On Mar. 4, after more than ten years of negotiations, members of the United Nations (UN) finally agreed to a treaty that would protect the world’s oceans by 2030. The agreement hopes to save dwindling marine life in the high seas via international cooperation.
The ship reaches shore
The High Seas Treaty is considered a “crucial component” that aims to expand protection of the world’s oceans by 30 percent by 2030.
It was signed by more than 100 countries in New York on Saturday, taking up five days of non-stop negotiations. Economic interests and the sharing of marine genetic resources were points of contention in the talks, threatening the approval of the treaty.
“There was debate particularly around what a marine protected area is. Is it sustainable use or fully protected?” marine chief advisor of the World Wildlife Fund (WWF) UK said.
“The ship has reached the shore,” UN conference president, Rena Lee, said on the final day of negotiations, to the cheers of those present at the conference.
The decade-long battle to approve the treaty was mired in disagreements on funding and fishing rights, with the last international agreement — the UN Convention on the Law of the Sea — to safeguard the oceans being signed in 1982.
Unfortunately, that agreement — which named the protected area “the high seas” and gave countries the right to fish, ship and conduct research — only protected 1.2 percent of the waters. Any wildlife outside of these areas could be victim to overfishing, pollution and other factors.
Under the treaty, protected areas will place limits on how much fishing is allowed, the routes of shipping lanes and exploration activities like deep sea mining in levels of 200 meters or more below the surface.
“Any future activity in the deep seabed will be subject to strict environmental regulations and oversight to ensure that they are carried out sustainably and responsibly,” the International Seabed Authority told the BBC.
Richer countries currently possess marine genetic resources — biological material from marine life that could be used for human life like pharmaceuticals, industrial processes and food — while poorer nations desire an equal share of the resources.
However, Dr. Robert Blasiak, ocean researcher at Stockholm University, believes that there is very little knowledge on how much resources are actually worth and how they could be distributed.
“So we’ve recorded about 230,000 species in the ocean, but it’s estimated that there are over two million,” he said.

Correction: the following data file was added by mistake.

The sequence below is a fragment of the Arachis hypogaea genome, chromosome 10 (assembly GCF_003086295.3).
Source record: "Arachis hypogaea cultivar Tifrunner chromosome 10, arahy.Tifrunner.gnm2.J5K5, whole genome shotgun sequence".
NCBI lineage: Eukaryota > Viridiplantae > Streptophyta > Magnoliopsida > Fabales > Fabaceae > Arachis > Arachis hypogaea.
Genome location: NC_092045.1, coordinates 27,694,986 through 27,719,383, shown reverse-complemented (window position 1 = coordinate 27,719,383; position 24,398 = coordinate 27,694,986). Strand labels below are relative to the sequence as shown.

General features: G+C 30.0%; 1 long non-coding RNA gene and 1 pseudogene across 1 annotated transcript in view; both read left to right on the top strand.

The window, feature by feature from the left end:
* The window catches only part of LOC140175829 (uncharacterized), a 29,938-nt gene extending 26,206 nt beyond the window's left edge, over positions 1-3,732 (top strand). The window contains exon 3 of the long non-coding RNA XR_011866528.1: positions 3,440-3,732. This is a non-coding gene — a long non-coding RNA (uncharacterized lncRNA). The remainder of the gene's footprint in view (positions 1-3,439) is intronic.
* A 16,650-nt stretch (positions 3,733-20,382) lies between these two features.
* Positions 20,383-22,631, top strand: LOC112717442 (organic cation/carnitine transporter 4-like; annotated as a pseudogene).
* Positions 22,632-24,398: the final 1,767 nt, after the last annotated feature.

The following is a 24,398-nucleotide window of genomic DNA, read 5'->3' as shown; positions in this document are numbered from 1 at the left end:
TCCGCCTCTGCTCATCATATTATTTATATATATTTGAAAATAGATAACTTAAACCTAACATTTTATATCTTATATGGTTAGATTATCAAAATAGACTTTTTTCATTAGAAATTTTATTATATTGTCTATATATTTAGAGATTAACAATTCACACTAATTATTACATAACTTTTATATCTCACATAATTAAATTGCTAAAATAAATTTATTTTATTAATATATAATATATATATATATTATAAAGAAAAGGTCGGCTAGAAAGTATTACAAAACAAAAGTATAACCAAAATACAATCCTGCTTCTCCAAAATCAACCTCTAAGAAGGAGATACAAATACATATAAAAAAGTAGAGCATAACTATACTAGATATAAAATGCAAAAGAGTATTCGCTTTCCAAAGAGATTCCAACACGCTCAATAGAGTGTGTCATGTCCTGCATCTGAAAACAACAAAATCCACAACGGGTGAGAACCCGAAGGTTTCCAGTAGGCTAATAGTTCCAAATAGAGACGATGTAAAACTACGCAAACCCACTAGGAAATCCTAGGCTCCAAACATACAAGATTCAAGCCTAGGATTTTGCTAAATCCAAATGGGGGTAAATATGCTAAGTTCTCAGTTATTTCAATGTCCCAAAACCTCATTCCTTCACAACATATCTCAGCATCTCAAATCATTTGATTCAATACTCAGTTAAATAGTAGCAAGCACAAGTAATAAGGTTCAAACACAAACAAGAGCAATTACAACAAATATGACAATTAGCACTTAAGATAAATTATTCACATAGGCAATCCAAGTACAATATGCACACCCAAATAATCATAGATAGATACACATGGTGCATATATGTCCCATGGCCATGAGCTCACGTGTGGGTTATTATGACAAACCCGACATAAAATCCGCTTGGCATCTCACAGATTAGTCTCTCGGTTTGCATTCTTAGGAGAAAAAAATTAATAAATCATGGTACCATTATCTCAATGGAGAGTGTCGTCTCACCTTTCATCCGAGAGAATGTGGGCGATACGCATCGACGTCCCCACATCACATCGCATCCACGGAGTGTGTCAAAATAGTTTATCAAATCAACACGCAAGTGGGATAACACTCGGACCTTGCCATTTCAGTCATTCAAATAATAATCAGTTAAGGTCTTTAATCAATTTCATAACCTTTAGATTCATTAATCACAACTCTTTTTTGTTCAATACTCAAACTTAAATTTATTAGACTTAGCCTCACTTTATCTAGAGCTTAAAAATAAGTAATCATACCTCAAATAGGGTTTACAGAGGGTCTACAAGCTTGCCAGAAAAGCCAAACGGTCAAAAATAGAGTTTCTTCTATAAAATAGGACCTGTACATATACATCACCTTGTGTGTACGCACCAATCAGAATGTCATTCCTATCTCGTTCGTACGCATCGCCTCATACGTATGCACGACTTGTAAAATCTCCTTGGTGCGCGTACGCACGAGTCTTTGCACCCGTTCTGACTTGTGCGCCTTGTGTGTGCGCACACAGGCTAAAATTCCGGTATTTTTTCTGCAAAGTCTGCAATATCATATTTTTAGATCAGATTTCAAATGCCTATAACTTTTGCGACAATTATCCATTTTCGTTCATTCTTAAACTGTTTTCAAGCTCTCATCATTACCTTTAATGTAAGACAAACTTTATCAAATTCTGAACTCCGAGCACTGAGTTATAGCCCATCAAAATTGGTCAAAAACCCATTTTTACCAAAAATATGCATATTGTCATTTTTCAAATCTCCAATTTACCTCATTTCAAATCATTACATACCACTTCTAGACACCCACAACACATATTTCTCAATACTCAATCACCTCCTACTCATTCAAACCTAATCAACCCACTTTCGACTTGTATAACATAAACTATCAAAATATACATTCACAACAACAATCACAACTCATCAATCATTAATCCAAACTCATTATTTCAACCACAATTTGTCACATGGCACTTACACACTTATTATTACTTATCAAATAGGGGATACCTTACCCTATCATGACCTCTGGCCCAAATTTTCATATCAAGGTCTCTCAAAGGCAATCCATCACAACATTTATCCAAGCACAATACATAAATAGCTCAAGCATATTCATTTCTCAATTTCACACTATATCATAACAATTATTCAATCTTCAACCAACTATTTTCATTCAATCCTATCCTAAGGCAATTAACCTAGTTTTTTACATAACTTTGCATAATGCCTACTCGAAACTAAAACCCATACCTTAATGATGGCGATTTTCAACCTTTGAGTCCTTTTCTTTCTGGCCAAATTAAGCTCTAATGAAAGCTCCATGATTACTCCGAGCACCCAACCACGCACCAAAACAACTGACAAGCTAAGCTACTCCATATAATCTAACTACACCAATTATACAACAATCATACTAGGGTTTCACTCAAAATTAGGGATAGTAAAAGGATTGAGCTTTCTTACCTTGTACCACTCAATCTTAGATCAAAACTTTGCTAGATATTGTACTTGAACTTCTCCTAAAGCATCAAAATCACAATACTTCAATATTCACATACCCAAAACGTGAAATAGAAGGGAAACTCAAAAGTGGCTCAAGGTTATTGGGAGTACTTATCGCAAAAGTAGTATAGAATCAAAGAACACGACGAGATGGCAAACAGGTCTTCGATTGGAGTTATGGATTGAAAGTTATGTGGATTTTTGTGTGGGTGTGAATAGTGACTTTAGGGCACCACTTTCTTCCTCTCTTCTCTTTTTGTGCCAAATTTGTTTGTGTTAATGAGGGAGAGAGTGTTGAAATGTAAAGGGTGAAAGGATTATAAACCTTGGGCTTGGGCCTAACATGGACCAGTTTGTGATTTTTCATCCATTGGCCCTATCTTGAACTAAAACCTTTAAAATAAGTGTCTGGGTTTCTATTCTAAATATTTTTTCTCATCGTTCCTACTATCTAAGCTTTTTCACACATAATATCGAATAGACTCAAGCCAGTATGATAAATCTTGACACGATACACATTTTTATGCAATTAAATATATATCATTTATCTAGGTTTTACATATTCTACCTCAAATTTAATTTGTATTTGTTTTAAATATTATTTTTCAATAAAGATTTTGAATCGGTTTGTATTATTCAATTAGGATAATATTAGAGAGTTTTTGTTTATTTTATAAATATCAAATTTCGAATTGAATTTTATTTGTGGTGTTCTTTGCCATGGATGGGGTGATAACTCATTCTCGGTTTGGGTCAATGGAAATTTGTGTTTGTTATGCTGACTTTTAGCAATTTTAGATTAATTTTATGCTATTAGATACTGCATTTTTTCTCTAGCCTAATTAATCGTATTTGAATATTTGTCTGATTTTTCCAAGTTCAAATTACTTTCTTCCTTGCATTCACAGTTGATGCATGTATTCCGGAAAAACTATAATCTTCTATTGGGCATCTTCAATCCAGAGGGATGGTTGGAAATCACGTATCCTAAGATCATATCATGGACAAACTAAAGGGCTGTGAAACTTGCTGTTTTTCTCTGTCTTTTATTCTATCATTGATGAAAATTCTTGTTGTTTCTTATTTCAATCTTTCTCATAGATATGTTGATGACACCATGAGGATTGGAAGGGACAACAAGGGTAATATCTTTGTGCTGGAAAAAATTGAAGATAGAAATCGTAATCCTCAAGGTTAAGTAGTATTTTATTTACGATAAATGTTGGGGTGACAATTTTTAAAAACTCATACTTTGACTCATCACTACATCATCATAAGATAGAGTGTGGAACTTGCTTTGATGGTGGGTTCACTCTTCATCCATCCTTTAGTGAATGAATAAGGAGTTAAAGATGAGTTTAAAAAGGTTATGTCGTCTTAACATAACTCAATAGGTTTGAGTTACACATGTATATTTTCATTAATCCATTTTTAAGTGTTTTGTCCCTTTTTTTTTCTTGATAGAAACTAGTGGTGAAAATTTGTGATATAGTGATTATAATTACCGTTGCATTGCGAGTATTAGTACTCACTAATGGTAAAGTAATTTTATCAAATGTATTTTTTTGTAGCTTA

As of now, almost 10 percent of marine life are declared to be at risk of extinction, the International Union for Conservation of Nature (IUCN) reported.
- Antarctica, Land at the End of the Earth (Part I)
- Antarctica, Land at the End of the Earth (Part II)
- Chinese Surveillance Spotted in the Arctic, Canadian Military Reports
Hopes for the seas
Laura Meller, oceans campaigner for Greenpeace Nordic, praised countries for “putting aside differences” to create the treaty to protect the oceans and preserve the livelihoods of billions of people.
“This is a historic day for conservation and a sign that in a divided world, protecting nature and people can triumph over geopolitics,” she said.
“If we have marine protected sanctuaries most of the marine resources will have the time to recover,” Dr. Ngozi Oguguah, chief research officer at Nigerian Institute for Oceanography and Marine Research, said.
Countries will still be required to meet again to ratify the agreement and perform the preparations for the treaty to be put into effect.
“With the agreement on the UN High Seas Treaty, we take a crucial step forward to preserve the marine life and biodiversity that are essential for us and the generations to come,” Virginijus Sinkevicius, the European commissioner for the environment, oceans and fisheries, said.
The European Union (EU) pledged 40 million euros ($42 million) to support the ratification of the treaty, the Guardian wrote.
“This action is a victory for multilateralism and for global efforts to counter the destructive trends facing ocean health, now and for generations to come,” UN Secretary-General Antonio Guterres said after the treaty was signed.